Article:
MTSU’s Honors College continued their fall lecture series on Monday with a speech on prison, security, and the rights of prisoners in “Supermax” security prisons by Ronald G. Turner, an attorney who has worked with the Tennessee Department of Corrections.
Supermax, Turner explain, are those prisons intended for “the worst of the worst.” However, due to overcrowding and budget issues, supermax prisons have on occasion become the home of prisoners who fall short of that level disobedience, he said.
Turner illustrated that minimal, medium and maximum security prisons all offer more rights to inmates by listing the similarities and differences between these lesser-level securities and supermax facilities.
Turner said that supermax inmates are often deprived of sensory stimulation including changes in lighting, outdoor contact, human contact, phone, radio and, in severe cases, clothing, blankets and even sufficient toilet paper supply, are arguably subjected to “punitive consequences” that do not always aid in rehabilitation or safety.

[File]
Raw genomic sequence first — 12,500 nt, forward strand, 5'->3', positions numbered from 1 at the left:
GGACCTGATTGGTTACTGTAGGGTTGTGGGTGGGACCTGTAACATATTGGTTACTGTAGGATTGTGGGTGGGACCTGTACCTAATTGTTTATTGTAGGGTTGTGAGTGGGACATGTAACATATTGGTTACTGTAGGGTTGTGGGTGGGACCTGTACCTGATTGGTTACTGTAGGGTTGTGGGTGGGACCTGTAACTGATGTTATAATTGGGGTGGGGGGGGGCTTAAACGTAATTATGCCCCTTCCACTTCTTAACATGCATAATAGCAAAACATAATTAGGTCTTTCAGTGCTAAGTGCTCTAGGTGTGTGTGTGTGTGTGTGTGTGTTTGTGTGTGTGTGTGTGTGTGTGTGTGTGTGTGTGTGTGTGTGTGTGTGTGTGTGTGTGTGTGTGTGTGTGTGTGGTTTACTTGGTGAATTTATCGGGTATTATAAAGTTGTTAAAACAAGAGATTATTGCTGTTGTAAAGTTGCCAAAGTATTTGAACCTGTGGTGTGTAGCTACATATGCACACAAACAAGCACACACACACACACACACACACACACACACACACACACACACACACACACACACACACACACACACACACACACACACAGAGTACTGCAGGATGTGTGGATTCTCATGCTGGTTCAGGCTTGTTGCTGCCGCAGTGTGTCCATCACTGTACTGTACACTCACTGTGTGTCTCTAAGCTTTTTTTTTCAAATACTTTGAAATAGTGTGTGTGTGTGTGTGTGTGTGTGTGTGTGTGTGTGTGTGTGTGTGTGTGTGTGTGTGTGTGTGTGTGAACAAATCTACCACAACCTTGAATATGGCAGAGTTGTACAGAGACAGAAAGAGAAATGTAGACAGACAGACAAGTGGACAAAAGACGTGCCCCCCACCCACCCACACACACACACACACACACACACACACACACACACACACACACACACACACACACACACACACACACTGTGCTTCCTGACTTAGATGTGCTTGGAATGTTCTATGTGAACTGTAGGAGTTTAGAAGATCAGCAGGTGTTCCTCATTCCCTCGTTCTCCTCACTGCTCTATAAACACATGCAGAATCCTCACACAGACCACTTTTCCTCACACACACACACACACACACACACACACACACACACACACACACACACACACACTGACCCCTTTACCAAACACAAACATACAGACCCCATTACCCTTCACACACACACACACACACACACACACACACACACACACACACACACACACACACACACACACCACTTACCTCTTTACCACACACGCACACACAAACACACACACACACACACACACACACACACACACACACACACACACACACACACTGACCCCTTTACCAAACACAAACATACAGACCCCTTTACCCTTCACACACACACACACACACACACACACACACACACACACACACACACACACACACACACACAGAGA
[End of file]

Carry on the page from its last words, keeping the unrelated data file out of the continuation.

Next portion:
Although the goal of the stricter security is safety, this motive is often undermined by the prisons’ demand to fill cells or overcrowding.
“The last thing the [justice] system wants to see is an empty cell,” Turner said.
Turner compared the American penal system to corrections departments around the world. He said other correction systems allow more rights and shorter sentences, which leads to them having lower recidivism rates than those of the United States.
Turner said he informs attendees about not only the living conditions of the inmates, but also of the unconstitutional process by which prisons determine the security level to which they send an inmate.
After asking the audience to consider the legal, philosophical, psychological, and theological downsides to Supermax conditions, Turner issued a challenge.
“Learn about [prison conditions] and start conversation. You are the future leaders and need to be informed,” he said.
“Fyodor Dostoyevsky said ‘you can judge a society by how well it treats its prisoners,’ but we need to revise that a little,” Turner said. “You can judge a society by how well it treats its worst prisoners.”
The series, “The Power of Place,” has featured speeches about the impact of place and environment on literature and society.
The next lecture will be on October 27. Patti Miller, the Assistant Vice President for Campus Planning at MTSU, is scheduled to walk audiences through the next projected 100 years of the university’s campus.
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